Mild March Could Be a Record-Setter
Unseasonable temperatures spur early bloom of Branch Brook Park cherry blossoms
Spring is here, but really, the just-ended winter really wasn't a winter like we're used to here in the Northeast.
Following a mild winter with little to no snow, March is looking to set the record for one of the warmest months in New Jersey since 1945, according to weather experts.
"The fact is whether it's the warmest or the third warmest, we're talking about a century-worth of records," said New Jersey state climatologist Dr. David Robinson. "That's pretty impressive."
In Newark, temperatures have been 9.2 degrees above average in March, with the warmest month ever recorded in 1945, when temperatures were 9.1 degrees above average, according to Robinson.
But an upcoming surge of warm weather could help break that record, as long as temperatures stay 10 degrees above normal through the end of March.
Meteorologists say we're well on our way to achieving that goal as weather on Friday will be sunny and top out at 75 degrees. Saturday and Sunday will be warm, but rainy with highs in the mid-60s.
"That's certainly doable," said Robinson. "It may come down to what the temperatures are next week."
Besides an early start to allergy season, the unseasonable weather has spurred the early bloom of plants across the state, including hundreds of cherry blossoms in Branch Brook Park, which boasts the world's most diverse collection of the ornate trees.
About 25 percent of the park's 4,300 trees flowered 10 days early and a few weeks prior to the start of Essex County's annual Cherry Blossom Festival April 7, according to Kate Hartwyk, director of the county's division of cultural and historic affairs. Typically, the trees, which showcase a range of colorful buds from pale pink to vibrant fuchsia, don't begin to bloom until late March.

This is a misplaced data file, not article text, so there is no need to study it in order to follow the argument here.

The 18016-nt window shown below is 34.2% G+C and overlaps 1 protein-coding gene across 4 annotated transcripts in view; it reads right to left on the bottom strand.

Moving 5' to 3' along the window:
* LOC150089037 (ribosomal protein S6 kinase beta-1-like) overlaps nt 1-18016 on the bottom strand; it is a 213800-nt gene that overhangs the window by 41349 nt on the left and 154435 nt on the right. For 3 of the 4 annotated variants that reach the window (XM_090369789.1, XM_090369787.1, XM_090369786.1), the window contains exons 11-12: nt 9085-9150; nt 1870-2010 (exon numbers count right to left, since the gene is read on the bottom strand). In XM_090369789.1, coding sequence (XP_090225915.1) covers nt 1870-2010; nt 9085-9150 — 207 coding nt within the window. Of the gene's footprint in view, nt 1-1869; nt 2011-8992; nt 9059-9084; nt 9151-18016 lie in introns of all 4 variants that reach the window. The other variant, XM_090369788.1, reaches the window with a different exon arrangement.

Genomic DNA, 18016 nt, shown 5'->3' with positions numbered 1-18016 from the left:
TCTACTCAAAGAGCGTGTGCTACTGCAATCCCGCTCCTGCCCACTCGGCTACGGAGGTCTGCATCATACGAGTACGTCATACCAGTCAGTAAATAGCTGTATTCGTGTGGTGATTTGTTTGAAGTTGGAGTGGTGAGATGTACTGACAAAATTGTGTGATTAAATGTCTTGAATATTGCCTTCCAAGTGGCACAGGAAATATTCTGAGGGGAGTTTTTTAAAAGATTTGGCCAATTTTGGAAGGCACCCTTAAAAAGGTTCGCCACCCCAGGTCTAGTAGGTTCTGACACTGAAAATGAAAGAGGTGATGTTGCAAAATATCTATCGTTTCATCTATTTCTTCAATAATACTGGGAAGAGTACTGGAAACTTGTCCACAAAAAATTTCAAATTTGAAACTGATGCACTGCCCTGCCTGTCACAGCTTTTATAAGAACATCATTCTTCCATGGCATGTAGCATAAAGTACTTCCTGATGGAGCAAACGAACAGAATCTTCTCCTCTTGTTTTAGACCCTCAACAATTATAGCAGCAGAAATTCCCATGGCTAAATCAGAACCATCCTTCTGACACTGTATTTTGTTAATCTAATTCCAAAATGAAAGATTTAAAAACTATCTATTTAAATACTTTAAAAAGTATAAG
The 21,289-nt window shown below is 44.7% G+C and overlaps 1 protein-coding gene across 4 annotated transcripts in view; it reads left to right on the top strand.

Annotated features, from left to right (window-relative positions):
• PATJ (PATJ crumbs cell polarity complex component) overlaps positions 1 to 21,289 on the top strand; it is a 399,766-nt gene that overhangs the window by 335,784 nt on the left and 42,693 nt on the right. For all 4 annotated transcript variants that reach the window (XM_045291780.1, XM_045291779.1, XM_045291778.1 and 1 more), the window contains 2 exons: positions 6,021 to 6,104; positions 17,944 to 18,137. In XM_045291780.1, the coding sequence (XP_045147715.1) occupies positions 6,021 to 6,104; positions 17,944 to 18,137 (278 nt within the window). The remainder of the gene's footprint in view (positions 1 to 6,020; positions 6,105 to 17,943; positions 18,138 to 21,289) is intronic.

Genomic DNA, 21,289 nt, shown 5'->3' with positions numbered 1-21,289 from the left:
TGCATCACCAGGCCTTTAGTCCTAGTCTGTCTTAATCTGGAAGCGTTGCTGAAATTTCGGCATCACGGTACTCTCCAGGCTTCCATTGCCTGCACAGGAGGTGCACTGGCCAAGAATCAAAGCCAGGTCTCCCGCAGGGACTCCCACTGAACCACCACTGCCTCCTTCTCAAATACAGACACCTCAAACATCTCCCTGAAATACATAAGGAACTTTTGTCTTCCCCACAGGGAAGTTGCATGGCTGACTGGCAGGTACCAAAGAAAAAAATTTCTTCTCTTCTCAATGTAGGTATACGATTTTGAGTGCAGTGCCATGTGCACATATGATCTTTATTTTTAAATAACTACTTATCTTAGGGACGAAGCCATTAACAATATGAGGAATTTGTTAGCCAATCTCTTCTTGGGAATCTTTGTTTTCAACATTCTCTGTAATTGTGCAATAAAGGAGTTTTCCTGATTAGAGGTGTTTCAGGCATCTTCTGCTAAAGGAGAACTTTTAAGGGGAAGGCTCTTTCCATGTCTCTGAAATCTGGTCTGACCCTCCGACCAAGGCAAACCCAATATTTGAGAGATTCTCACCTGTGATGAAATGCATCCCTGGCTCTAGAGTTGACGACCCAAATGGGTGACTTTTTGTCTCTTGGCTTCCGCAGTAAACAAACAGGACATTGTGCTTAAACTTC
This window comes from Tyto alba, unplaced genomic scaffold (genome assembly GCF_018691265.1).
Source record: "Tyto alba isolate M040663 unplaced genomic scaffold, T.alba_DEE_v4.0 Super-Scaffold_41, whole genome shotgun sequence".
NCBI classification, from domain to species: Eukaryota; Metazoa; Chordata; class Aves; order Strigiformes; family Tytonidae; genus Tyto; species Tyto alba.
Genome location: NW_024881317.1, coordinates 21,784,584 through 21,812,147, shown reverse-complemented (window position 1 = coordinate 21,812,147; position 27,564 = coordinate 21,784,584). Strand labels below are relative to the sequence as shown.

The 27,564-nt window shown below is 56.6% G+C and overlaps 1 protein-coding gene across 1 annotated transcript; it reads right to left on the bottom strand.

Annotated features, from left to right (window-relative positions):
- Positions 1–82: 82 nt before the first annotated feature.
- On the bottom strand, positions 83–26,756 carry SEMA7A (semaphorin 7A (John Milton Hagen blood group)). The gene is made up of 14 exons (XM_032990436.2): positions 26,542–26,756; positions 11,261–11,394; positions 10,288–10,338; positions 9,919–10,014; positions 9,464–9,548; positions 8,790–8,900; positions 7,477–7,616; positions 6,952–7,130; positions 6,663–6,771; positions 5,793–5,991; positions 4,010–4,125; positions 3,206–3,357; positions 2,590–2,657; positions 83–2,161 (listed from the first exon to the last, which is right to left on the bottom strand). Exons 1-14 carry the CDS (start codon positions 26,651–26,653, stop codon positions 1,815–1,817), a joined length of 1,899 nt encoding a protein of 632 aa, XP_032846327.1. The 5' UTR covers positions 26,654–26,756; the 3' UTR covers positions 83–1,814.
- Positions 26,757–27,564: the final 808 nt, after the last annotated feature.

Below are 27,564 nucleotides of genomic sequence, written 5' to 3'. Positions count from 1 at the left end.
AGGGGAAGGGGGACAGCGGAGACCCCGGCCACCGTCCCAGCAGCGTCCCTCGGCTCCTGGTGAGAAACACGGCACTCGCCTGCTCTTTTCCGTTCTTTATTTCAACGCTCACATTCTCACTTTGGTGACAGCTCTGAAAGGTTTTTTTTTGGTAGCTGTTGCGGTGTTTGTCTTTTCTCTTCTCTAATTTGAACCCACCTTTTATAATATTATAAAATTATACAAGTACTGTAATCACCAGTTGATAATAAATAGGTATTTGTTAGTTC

"It's not unprecedented," said Hartwyk. "If you get a stretch of warm weather, especially at night, the trees don't slow down. They continue to blossom."
But the early bloom is no cause for alarm. Only the single blossom trees have already bloomed and the park's 13 other varieties will flower over the course of four to five weeks, ensuring that visitors will get a chance to enjoy the billowing blossoms, Hartwyk said.
And the buds should be able to withstand the bloom season so long as temperatures don't drop overnight in the coming weeks, said Robinson.
"If we get cold nights in late March or early April, fruit trees, and potentially the end of the cherry blossom season, could be nipped in the bud," he said.
Even so, the festival dates are locked in a year in advance and changing them isn't an option, according to Hartwyk.
The Cherry Blossom Festival, which draws crowds from all over the world, runs until April 22 and features a wealth of family friendly events, like the 10K run (April 15), bike race (April 7) and community picnic (April 14).
Hartwyk said the county has already begun staffing its Cherry Blossom Visitor's Center, located just off S. Franklin Avenue on the Newark/Belleville border, to prepare for an early crush of spectators.
This year, the park also features a new, 48-stop cell phone walking tour that allows visitors to dial in and hear historical tidbits about the area.
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